sat 21/10/2017

Vera, Series 4, ITV | reviews, news & interviews

Vera, Series 4, ITV

Vera, Series 4, ITV

Can the canny Geordie sleuth join the pantheon of Great British Detectives?

Brenda Blethyn as Vera Stanhope, with David Leon as DS Joe Ashworth

She drinks beer, drives a Land Rover and can never remember the names of her sidekick’s wife and daughter: welcome to the offbeat world of Vera Stanhope, deliciously imagined by writer Ann Cleeves and actor Brenda Blethyn. ITV’s Sunday night cop show-by-the sea, Vera, is back with a fourth series which will be welcome news for a loyal few million viewers and for the people who like to sell Northumberland as a tourist attraction.

ITV may have forgotten to have given it an interesting title (she could so easily be either a Gwen or a Madge) but in tonight's episode Our Vera was anything but dull. It was the first of four new stories, and based on Cleeves’s latest novel in the series, Harbour Street.

What happened in our past inevitably shapes us into who we are now, and crime drama relies on this mechanism to move a story forward. A large cast of characters is linked to a seaside guest house, giving plenty of scope for complex relationships and huge helpings of back-story involving prostitution and unrequited love.

A mature woman is found stabbed to death on a crowded city train. Earlier, Margaret (Annabel Leventon) has tried to tell the police something important but, in a nicely observed scene, has been left unattended down at the station because the dopey copper due to see her has been doing his IT training.

Whatever her message was, it's enough for someone to seek her out and kill her. Vera and Detective Sergeant Joe Ashworth (David Leon, excellent as ever) are drawn into the world of the guest house where she has permanently lived for years. Its owner Kate (Eva Birthistle) said Margaret was much-loved. Slowly, the people around her present themselves while Vera and Joe, fortified by lunchtime ale and chips, poke their noses into a tightly-knit community. Step forward Kate’s fiancé, an eccentric male guest, a prostitute who, we learn, has "been hurt" in the past by Margaret, an elderly former pub landlady and a strong, silent type who messes about with boats.

While such a rich collection of characters makes playing armchair detective especially pleasing, it also presents challenges: namely that some of the performances are uneven and some of the storytelling simply gets lost in the two-hour timeframe. The thread involving Kate, for example, who doubles up running a guest house with being a well-known recording artist, not only stretchea credibility but also doesn’t go anywhere. And while coincidences do happen, does the person who found Margaret dead on the train really have to be DS Joe’s daughter? It offers a potentially interesting sub-plot when Jessie (Olivia Armstrong, pictured above with Leon) begins having nightmares, but the exploration here feels half-hearted.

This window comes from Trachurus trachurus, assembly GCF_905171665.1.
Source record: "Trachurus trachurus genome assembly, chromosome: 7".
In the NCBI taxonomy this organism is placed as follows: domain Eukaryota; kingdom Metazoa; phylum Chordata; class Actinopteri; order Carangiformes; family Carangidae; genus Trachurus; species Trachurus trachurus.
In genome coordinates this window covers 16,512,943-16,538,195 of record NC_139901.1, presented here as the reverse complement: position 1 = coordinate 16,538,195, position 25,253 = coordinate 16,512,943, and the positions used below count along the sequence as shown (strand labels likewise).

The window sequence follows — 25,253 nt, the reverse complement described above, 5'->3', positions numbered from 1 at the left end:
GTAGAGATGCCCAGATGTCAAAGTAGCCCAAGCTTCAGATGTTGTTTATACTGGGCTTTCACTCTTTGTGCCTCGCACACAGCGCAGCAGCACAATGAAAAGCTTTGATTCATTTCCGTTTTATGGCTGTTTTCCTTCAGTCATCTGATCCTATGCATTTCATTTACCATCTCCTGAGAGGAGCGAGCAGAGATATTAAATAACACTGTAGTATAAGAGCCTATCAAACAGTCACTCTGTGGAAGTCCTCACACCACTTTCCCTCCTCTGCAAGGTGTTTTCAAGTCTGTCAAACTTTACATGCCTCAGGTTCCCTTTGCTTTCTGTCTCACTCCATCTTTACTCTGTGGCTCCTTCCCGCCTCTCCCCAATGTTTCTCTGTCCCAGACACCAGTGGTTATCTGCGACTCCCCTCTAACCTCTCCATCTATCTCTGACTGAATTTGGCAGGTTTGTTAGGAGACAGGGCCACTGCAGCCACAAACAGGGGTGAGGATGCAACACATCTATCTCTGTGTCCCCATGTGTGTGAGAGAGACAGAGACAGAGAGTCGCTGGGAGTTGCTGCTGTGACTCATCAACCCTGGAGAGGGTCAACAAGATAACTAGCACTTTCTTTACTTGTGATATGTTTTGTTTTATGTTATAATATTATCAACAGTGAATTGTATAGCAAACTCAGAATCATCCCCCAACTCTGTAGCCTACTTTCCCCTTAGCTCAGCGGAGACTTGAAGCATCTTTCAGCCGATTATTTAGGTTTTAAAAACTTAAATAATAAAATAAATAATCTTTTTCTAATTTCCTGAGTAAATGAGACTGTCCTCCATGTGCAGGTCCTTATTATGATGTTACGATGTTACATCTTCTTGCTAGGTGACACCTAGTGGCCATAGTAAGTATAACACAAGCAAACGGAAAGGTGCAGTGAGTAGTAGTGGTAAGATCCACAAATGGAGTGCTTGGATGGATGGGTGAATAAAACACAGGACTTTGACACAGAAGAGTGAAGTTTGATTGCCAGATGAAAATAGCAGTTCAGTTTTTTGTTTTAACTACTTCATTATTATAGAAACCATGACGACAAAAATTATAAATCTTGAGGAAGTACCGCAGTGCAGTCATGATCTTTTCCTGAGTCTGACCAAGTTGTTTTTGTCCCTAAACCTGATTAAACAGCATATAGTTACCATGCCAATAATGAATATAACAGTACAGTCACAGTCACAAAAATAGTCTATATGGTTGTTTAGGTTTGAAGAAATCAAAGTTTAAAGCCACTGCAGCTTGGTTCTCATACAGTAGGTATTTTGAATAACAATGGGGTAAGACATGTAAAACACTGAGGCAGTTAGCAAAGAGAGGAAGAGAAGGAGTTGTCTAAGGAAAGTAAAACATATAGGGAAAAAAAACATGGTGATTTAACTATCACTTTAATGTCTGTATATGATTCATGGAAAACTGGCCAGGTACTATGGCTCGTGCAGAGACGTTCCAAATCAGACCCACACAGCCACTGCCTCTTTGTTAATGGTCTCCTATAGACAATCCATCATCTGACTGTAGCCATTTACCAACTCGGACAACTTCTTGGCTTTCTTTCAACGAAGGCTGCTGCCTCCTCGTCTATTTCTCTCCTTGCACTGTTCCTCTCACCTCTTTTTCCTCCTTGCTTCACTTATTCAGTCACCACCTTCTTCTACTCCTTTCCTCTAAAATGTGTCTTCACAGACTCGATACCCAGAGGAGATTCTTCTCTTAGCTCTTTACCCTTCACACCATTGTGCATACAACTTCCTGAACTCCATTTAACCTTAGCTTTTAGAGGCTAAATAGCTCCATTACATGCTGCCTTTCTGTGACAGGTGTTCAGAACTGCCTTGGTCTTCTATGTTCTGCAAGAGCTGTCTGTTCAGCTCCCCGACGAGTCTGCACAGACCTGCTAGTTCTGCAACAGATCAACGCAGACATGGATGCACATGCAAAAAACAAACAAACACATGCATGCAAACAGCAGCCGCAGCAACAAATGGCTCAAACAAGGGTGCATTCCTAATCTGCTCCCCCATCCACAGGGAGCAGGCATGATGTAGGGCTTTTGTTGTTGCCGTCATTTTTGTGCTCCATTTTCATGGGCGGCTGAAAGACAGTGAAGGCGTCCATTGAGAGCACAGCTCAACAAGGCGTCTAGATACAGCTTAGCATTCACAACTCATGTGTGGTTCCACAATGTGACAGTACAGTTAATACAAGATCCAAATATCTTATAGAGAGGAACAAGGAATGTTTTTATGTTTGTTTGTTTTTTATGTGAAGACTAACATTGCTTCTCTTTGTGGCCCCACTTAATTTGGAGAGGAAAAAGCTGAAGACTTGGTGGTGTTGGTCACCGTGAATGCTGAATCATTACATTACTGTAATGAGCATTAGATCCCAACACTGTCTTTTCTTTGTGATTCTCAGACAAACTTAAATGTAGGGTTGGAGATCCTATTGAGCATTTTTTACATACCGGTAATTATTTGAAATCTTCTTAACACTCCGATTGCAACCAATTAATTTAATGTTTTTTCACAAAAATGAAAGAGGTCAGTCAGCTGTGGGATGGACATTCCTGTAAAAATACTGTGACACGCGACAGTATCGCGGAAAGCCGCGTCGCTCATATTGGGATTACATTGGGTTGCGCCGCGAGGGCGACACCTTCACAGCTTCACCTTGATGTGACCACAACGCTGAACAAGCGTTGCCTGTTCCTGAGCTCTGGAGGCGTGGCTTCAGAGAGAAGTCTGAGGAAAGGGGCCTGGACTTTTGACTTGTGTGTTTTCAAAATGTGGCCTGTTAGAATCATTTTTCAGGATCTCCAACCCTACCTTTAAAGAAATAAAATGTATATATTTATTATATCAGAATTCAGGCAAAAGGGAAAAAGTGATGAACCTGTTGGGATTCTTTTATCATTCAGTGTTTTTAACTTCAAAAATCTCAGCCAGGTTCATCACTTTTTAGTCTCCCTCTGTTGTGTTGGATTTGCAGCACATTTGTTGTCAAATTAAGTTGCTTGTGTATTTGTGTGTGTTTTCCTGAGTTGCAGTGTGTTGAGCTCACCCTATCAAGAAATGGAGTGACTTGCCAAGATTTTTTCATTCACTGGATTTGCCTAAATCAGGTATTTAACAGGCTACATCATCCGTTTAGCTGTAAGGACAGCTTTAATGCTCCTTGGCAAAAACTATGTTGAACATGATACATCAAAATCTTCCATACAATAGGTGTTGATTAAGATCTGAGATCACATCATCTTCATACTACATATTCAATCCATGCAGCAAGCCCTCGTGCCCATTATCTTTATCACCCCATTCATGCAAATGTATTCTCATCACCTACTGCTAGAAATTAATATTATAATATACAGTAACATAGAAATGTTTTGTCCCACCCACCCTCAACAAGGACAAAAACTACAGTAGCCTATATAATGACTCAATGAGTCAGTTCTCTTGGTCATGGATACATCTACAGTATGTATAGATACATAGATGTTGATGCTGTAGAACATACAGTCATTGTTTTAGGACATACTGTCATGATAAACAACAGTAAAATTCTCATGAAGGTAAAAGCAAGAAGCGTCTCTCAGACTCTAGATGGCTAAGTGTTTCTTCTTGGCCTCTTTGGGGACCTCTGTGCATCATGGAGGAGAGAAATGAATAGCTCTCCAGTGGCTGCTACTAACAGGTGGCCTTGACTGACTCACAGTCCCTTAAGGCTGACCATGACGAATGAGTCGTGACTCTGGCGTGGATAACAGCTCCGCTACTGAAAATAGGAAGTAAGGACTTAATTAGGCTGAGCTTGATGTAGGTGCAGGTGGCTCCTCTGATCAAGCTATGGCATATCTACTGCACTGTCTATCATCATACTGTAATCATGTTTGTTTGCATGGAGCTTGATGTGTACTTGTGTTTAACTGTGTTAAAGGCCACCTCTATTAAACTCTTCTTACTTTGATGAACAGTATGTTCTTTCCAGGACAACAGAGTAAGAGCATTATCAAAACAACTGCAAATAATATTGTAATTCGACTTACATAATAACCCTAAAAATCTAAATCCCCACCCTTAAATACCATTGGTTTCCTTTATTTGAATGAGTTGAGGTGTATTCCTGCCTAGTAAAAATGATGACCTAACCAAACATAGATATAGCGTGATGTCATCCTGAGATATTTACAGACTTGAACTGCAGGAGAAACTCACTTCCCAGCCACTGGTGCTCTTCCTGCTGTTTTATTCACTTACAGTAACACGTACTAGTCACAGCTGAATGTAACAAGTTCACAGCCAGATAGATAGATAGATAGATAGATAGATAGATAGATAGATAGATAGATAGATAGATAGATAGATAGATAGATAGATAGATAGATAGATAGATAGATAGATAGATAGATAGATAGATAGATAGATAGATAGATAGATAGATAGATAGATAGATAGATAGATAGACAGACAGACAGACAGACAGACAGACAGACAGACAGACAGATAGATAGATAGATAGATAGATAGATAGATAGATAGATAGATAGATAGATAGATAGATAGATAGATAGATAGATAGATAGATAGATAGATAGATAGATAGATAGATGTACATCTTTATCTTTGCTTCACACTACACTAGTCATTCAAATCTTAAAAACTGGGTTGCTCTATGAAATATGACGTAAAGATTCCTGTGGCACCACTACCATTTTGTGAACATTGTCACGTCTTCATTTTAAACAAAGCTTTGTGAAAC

More positively, the terrific Lynn Farleigh as a retired publican and Paul Copley, equally good as the boatman, do just enough to suggest lives of bitterness and regret, yet other scenes – specifically in the boarding house ­– feel like they’ve been borrowed from an as-yet unknown collaboration between Alan Ayckbourn and Harold Pinter.

It’s something of a golden period for Cleeves, whose other character, Jimmy Perez, has just finished a run in the BBC's Shetland, on first showing a darker series than Vera. But ITV clearly has a winner here, largely thanks to Blethyn's batty but believable performance. She’s quirky, driven and utterly in control of her police work. So far so good, but whether it can become an all-time favourite in the mould of A Touch of Frost and Inspector Morse remains to be seen.

Some scenes felt like they’d been borrowed from a collaboration between Alan Ayckbourn and Harold Pinter

rating

Editor Rating: 
4
Average: 4 (1 vote)

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Comments

My granddaughter players Jessie in this series it was brilliant the way the did the story I'm a very proud grandmother x

If memory serves me why did the killer have to be a different person from that in the book ?

I love her as Vera!! Beautifully Done Brenda!!!!

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